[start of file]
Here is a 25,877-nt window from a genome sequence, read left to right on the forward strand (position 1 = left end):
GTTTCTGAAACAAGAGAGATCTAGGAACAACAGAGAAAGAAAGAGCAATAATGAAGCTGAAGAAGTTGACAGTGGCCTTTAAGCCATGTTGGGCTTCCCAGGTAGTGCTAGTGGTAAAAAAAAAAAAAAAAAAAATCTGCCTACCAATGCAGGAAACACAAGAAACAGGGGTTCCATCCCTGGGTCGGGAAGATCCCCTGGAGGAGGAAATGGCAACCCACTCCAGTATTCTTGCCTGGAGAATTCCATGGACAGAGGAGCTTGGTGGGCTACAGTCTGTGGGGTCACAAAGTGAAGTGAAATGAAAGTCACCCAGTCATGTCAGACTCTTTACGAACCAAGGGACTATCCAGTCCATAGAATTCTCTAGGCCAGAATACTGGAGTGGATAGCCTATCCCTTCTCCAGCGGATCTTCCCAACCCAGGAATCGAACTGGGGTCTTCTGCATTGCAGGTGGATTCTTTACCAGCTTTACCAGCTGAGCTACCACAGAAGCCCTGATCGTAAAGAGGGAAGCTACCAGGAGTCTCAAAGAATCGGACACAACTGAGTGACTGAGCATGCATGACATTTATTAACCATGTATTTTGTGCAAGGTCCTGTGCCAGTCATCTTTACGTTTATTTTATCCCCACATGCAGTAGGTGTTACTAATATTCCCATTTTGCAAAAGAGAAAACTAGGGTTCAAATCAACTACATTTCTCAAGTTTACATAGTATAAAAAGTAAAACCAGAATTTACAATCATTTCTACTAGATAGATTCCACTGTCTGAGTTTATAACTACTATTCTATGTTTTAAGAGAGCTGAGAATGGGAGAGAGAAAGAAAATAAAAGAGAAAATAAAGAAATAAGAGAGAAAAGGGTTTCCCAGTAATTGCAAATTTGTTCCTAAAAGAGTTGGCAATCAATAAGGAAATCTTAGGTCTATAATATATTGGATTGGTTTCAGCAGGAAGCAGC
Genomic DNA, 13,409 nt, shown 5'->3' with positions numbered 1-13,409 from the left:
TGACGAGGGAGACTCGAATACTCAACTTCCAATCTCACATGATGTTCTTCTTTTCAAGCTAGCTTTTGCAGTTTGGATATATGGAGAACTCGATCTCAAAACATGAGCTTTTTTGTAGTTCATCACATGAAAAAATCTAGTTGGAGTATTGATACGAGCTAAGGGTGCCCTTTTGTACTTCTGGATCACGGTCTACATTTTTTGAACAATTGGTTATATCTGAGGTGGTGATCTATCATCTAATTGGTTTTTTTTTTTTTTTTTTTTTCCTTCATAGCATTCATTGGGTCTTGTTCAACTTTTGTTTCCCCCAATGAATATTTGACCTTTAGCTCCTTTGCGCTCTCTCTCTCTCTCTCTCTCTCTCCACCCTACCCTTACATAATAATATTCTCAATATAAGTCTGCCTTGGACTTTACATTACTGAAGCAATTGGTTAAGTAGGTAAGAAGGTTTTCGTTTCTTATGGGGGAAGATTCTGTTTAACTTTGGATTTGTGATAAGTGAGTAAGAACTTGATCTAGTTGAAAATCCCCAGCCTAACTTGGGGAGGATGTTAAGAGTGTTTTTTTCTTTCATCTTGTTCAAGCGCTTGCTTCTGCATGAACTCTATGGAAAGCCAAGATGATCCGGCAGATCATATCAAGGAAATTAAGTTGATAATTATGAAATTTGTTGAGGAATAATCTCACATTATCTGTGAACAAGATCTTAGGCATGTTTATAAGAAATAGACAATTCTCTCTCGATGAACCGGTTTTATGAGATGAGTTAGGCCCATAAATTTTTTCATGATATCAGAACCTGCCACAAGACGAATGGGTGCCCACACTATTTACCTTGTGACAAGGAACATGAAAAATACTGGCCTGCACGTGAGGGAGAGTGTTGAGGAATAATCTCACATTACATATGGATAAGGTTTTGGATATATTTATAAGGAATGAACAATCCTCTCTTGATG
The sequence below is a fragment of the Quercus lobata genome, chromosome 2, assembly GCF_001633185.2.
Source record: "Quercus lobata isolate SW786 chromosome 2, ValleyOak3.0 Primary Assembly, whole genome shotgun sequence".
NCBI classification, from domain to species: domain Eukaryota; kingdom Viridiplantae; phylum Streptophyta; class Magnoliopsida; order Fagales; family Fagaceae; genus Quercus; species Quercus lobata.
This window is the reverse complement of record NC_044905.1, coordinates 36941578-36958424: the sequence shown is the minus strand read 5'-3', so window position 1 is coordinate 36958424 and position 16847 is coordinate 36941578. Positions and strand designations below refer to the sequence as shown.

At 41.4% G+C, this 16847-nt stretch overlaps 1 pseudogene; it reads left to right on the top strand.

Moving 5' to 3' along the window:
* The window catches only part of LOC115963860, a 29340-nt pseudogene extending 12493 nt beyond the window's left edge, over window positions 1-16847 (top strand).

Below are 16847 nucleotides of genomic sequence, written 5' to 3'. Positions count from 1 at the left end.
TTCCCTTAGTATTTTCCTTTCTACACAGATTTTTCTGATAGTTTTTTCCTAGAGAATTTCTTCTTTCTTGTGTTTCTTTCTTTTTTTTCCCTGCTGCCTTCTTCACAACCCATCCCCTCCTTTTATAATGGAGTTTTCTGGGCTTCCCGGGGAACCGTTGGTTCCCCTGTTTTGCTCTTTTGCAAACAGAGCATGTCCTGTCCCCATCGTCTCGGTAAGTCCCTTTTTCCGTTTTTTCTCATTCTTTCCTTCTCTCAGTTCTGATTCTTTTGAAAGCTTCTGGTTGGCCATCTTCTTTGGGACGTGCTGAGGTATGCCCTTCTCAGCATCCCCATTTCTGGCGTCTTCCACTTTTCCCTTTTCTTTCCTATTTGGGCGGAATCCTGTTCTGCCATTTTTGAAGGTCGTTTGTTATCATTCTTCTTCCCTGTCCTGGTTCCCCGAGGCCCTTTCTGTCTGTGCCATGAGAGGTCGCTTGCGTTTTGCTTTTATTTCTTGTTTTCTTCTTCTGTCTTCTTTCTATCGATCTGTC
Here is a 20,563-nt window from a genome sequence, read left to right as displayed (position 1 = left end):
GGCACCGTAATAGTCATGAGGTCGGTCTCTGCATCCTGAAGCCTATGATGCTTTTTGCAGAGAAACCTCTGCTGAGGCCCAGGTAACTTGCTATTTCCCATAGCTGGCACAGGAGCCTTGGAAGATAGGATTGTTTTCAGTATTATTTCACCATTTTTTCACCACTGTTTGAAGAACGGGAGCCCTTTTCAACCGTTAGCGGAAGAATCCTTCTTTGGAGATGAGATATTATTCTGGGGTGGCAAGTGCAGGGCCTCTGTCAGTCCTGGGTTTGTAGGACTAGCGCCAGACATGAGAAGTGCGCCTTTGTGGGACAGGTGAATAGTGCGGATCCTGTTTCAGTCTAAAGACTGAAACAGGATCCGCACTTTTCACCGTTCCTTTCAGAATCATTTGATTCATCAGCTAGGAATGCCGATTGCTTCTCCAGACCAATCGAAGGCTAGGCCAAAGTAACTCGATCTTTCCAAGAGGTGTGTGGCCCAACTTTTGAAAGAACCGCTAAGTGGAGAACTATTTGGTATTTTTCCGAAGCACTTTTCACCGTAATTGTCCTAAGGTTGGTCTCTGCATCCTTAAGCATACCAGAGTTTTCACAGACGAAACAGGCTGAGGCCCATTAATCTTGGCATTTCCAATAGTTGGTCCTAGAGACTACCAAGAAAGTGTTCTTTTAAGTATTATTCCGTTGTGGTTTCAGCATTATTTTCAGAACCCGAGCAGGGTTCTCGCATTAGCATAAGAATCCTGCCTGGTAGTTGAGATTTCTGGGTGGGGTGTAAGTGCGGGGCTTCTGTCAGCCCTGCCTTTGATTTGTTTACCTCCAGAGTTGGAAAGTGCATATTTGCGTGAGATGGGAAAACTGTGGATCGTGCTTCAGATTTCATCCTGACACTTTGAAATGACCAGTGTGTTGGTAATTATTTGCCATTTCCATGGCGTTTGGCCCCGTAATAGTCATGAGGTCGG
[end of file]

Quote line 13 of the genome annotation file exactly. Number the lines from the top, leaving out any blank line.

TTCCCTTAGTATTTTCCTTTCTACACAGATTTTTCTGATAGTTTTTTCCTAGAGAATTTCTTCTTTCTTGTGTTTCTTTCTTTTTTTTCCCTGCTGCCTTCTTCACAACCCATCCCCTCCTTTTATAATGGAGTTTTCTGGGCTTCCCGGGGAACCGTTGGTTCCCCTGTTTTGCTCTTTTGCAAACAGAGCATGTCCTGTCCCCATCGTCTCGGTAAGTCCCTTTTTCCGTTTTTTCTCATTCTTTCCTTCTCTCAGTTCTGATTCTTTTGAAAGCTTCTGGTTGGCCATCTTCTTTGGGACGTGCTGAGGTATGCCCTTCTCAGCATCCCCATTTCTGGCGTCTTCCACTTTTCCCTTTTCTTTCCTATTTGGGCGGAATCCTGTTCTGCCATTTTTGAAGGTCGTTTGTTATCATTCTTCTTCCCTGTCCTGGTTCCCCGAGGCCCTTTCTGTCTGTGCCATGAGAGGTCGCTTGCGTTTTGCTTTTATTTCTTGTTTTCTTCTTCTGTCTTCTTTCTATCGATCTGTC